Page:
Premier's office responds to local surfer's shark challenge
UPDATE, 3pm: PREMIER Mike Baird's office wants to get in touch with Le-Ba Boardriders president Don Munro.
Mr Munro told The Northern Star yesterday locals were upset about the lack of progress on the shark situation and he subsequently challenged Mr Baird to visit Lennox Head for a surf himself.
The comments, which appeared in a story and have since been tweeted to the Premier, have obviously registered with his office.
Mr Baird's media adviser asked The Northern Star via email to "please pass on my details to Mr Munro and ask him to be in touch by phone or email".
Mr Munro has said he will be in touch this afternoon.
He said while he had copped some criticism for his call for shark nets to be rolled out on the North Coast, "90% of people are backing me".
"The situation (at the moment) is really going nowhere," he said.
"(The government is) just wasting money."
Surfers and ocean users feel let down by the attitude of the Department of Primary Industries which seems to be more about protecting sharks than human life.
Mr Munro says he is "pushing as hard as I can" to get some real progress on ensuring people are safe over Christmas, and is considering putting on another urgent community meeting on the issue.
This morning five surfers had to leave the water when a two metre shark swam right underneath them directly out from the Lennox Head Surf Club, according to the Facebook page Shark Reports.
ORIGINAL: LENNOX-Ballina Boardriders president Don Munro has invited Premier Mike Baird to come surfing at Lennox Point over Christmas to put his faith in the state government's $16 million shark strategy on the line.
It comes as local anger mounts over the lack of results on the shark problem just a week out from the busy summer season.
"I want Mike Baird and his family to come up for Christmas, to come surfing with us at the Point with his kids," Mr Munro said.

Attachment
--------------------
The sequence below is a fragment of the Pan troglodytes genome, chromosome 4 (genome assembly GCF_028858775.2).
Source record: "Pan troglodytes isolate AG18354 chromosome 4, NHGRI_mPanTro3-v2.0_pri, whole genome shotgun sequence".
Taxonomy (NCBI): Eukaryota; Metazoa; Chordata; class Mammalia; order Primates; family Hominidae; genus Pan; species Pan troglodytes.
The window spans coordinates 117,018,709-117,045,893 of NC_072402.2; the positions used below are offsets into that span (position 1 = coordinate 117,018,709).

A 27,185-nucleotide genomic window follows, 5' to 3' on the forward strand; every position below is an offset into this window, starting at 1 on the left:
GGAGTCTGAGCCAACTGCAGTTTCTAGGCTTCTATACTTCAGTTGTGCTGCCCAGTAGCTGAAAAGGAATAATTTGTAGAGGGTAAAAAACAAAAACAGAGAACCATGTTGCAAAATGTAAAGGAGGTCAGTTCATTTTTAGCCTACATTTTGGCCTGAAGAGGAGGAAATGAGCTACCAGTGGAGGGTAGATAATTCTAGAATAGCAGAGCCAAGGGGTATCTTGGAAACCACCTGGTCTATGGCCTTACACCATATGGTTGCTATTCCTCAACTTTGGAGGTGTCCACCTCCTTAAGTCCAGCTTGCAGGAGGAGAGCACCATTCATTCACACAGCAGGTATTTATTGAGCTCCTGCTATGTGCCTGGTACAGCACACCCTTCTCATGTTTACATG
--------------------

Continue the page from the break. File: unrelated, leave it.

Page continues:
"It's not going to happen."
Mr Munro said people felt the North Coast was being 'discriminated against' over the refusal of the NSW Government to contemplate traditional netting, currently used off 51 beaches from Wollongong to Newcastle.
"We've got to look to what's proven, and the nets are," he said.
Without nets, surfers were "no closer to being able to go back in the water".
Mr Munro said locals were also appalled by a Department of Primary Industries policy that 'smart' drum lines be used only during a "serious aggregation of sharks" or "after the next shark incident".
People were "gobsmacked" by the policy.
"One of the classic comments is 'I can't believe it' and 'you've got to be joking'," he said.
"What do they call an aggregation; there was four (sharks) yesterday, the day before there was 20 between Byron and Evans," he said.
"They're going to be sitting in the shed somewhere until there is a serious aggregation of sharks or after the incident.
"It's just lunacy.
"If they're serious, they've totally lost the plot, and they're (being) carelessly flippant with human life," he said.
The DPI confirmed the policy, saying in a statement that post-trial the technology "may be used at various NSW locations [only] following a shark incident or during heightened shark activity".
"Smart drumlines differ greatly from traditional drumlines as they are not designed to kill sharks," a DPI spokeswoman said.
"The state-of-the-art technology used is able to alert a response team to a captured shark, who then respond immediately to tag and relocate the shark.
"[So] the smart buoys can only be deployed when the appropriate response can be delivered... if they are left overnight or in bad weather and the response team cannot gain access to the equipment; this could result in the shark not being retrieved within the strict, required response time."